The internal watchdog's report recommends internal discipline for officials involved in removing the employee in the early days of the Trump administration.
The report was issued amid a House impeachment inquiry against President Donald Trump focused in part on the administration's decision to recall the U.S. ambassador to Ukraine for what the diplomat has said were unfair political reasons, and as multiple State Department officials have publicly complained that they were cut out of policy discussions while the White House pursued its own agenda.
Sahar Nowrouzzadeh, who had worked for the State Department since 2012, was assigned in July 2016 to a one-year stint in the agency's office of policy planning. But officials grew concerned the following March when a website called Conservative Review published an article identifying the employee as a "trusted Obama aide" who had been an architect for that administration's agreement aimed at curbing Iran's nuclear program.
That article was forwarded to department officials at least four times. One official wrote in an email: "As background, she worked on the Iran Deal, specifically works on Iran ... was born in Iran and upon my understanding cried when the President won."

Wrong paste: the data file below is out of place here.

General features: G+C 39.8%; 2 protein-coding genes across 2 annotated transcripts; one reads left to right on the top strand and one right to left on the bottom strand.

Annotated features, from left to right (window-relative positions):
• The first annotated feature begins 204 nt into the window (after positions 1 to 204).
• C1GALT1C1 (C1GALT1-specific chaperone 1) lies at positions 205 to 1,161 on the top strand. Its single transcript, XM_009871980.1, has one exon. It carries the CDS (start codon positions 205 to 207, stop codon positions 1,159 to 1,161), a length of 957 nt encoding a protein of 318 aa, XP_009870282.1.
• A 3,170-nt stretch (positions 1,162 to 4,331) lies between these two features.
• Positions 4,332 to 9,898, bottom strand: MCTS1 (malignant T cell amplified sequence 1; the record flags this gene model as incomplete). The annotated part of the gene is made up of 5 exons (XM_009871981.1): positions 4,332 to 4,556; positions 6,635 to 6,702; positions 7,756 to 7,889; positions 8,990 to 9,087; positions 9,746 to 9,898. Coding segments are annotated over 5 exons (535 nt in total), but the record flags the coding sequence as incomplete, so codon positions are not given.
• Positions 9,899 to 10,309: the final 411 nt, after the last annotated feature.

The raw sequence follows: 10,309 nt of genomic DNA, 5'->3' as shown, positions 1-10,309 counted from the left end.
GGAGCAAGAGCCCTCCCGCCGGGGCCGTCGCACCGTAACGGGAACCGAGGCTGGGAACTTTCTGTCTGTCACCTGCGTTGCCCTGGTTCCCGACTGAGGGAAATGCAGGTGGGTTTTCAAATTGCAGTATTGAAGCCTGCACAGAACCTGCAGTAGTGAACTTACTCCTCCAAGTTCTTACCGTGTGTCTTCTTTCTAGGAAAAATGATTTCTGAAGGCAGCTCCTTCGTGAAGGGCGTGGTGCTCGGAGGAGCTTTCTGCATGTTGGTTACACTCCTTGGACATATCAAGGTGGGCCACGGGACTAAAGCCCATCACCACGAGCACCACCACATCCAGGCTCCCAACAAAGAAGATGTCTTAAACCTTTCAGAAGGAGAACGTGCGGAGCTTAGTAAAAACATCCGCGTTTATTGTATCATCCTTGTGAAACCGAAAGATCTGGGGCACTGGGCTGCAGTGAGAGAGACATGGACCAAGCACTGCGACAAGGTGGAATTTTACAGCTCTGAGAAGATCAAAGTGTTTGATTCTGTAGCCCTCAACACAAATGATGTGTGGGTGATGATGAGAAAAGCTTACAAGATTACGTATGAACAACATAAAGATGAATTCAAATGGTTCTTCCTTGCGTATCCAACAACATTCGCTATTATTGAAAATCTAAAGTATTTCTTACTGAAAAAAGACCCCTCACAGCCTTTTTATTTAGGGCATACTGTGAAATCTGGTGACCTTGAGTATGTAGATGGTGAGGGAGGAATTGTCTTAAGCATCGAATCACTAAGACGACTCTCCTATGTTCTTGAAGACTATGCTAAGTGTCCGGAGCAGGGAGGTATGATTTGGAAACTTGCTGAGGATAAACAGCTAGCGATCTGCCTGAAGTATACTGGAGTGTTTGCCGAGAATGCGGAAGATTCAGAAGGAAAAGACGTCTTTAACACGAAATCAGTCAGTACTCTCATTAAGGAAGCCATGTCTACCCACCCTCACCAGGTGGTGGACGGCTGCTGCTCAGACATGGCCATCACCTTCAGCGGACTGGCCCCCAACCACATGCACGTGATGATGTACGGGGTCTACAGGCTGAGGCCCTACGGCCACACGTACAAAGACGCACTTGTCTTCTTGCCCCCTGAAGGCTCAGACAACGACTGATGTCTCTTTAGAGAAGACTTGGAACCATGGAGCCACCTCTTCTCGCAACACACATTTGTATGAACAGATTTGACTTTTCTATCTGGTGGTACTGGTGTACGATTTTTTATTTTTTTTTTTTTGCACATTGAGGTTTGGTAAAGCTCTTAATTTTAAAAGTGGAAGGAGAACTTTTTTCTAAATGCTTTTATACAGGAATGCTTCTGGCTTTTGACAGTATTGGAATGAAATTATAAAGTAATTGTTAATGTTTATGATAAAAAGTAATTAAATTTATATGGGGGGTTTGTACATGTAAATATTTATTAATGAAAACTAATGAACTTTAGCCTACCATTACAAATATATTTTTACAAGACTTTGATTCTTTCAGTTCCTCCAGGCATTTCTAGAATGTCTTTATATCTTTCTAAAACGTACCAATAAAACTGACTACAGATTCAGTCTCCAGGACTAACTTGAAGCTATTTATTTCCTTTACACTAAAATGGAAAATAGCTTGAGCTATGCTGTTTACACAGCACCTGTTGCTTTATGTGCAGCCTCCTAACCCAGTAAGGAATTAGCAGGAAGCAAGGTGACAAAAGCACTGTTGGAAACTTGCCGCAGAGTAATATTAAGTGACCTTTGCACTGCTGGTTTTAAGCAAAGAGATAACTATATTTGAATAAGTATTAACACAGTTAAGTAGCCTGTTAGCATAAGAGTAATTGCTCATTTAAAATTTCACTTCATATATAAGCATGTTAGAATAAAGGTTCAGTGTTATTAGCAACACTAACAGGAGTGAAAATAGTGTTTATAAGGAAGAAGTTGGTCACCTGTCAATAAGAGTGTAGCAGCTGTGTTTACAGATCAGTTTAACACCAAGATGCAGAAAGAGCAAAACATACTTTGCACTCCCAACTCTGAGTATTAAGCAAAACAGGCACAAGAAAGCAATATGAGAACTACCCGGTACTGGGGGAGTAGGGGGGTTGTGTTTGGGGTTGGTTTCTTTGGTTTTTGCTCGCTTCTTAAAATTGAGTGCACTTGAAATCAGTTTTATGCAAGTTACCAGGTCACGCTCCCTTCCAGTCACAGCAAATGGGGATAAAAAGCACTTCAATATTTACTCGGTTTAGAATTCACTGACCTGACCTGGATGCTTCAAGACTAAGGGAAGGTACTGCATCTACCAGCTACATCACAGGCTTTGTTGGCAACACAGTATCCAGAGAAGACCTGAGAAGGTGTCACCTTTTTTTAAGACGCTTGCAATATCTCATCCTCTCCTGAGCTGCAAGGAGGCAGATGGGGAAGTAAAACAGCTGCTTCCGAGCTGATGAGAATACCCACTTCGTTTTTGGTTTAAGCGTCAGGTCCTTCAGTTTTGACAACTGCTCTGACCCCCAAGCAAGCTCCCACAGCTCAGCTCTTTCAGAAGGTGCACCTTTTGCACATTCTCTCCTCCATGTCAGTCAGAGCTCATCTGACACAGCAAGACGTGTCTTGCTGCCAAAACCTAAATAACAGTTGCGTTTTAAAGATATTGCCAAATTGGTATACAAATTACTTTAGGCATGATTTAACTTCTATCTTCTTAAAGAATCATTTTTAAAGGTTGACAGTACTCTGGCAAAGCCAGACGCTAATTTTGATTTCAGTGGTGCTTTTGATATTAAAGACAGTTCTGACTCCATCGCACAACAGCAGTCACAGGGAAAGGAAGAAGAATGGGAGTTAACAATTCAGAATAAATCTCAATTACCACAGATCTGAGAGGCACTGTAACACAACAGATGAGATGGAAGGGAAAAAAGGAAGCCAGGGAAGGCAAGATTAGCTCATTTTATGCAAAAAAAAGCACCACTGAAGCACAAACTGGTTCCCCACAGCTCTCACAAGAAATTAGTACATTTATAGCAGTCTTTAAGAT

The official, Julia Haller, the acting White House liaison, said that she added the comment about Nowrouzzadeh's place of birth because she thought it could raise conflict of interest questions since Nowrouzzadeh was assigned to work on Iran policy. She also said her characterization of Nowrouzzadeh's reaction to Trump's win was likely based on office gossip but that she included it because she thought it went to questions of loyalty.
Nowrouzzadeh said in a statement Thursday that she hoped the report would "prompt action that will guard against any further such misconduct by members of this or any future administration
"It is my hope that the Inspector General's findings pertaining to my case help prompt action that will guard against any further such misconduct by members of this or any future administration," the statement said. "For nearly 15 years, I've been proud to serve our country, across Republican and Democratic administrations. I continue to strongly encourage Americans of all backgrounds, including those of Iranian heritage, to consider public service to our nation and to not be discouraged by these findings."
A senior State Department official mentioned in the report denied that he took improper action. In a detailed response attached to the report, Brian Hook, wrote that he did not take into account any improper factors when he made the decision to reassign Nowrouzzadeh. He said he selected his own expert for the position based on qualifications, as he was entitled to do.
"When I decided three days into my job to meet with the Candidate, 1 did not know Employee One's political beliefs, her service in the Bush and Obama Administrations, or her national origin," Hook wrote. "I did not care. This is true not only for Employee One but for every person I inherited on the Policy Planning staff and for every person I have ever worked with during 12 years of Federal public service."
The inspector general found no wrongdoing in the reassignment of two other employees and made no conclusion in two other cases it examined.
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